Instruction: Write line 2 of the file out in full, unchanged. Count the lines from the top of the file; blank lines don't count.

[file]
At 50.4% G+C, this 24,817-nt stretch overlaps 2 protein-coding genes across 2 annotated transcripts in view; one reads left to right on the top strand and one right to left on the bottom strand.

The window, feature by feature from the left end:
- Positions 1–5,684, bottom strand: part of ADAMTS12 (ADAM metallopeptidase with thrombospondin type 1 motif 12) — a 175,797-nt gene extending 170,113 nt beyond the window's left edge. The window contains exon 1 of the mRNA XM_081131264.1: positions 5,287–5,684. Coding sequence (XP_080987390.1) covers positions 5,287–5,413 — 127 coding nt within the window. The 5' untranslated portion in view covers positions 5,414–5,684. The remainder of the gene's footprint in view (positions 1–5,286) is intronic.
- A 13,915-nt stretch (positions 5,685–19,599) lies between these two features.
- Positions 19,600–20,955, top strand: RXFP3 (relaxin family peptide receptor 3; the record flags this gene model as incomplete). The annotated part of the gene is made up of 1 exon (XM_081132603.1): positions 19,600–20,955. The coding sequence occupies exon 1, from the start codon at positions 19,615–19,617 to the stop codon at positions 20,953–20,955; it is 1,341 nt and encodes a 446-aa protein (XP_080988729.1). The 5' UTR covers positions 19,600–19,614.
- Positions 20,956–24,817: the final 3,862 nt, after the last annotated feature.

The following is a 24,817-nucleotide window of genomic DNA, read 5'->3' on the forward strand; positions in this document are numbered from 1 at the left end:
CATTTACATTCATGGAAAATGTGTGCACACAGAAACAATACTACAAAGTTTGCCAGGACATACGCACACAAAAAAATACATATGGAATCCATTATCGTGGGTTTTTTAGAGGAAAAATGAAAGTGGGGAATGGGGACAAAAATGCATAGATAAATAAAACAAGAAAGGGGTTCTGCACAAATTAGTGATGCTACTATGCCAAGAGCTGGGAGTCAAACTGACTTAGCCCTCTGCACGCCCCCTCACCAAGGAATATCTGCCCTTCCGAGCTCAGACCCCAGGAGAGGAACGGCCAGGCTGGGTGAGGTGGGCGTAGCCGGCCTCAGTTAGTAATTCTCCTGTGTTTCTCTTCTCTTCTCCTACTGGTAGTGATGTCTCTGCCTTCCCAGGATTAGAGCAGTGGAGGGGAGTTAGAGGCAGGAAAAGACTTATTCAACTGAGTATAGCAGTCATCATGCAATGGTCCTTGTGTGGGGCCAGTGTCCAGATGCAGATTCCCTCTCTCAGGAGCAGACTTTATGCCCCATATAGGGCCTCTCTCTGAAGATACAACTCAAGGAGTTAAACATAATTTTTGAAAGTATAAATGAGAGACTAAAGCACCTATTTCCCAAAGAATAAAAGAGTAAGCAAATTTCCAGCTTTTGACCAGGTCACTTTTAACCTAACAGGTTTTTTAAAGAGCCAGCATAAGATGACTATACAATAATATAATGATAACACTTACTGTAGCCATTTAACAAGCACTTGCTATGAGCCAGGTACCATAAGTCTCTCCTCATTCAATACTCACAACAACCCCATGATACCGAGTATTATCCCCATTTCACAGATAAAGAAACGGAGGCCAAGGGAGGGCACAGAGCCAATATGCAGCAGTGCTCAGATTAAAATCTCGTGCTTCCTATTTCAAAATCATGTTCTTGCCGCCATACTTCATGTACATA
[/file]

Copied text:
The window, feature by feature from the left end: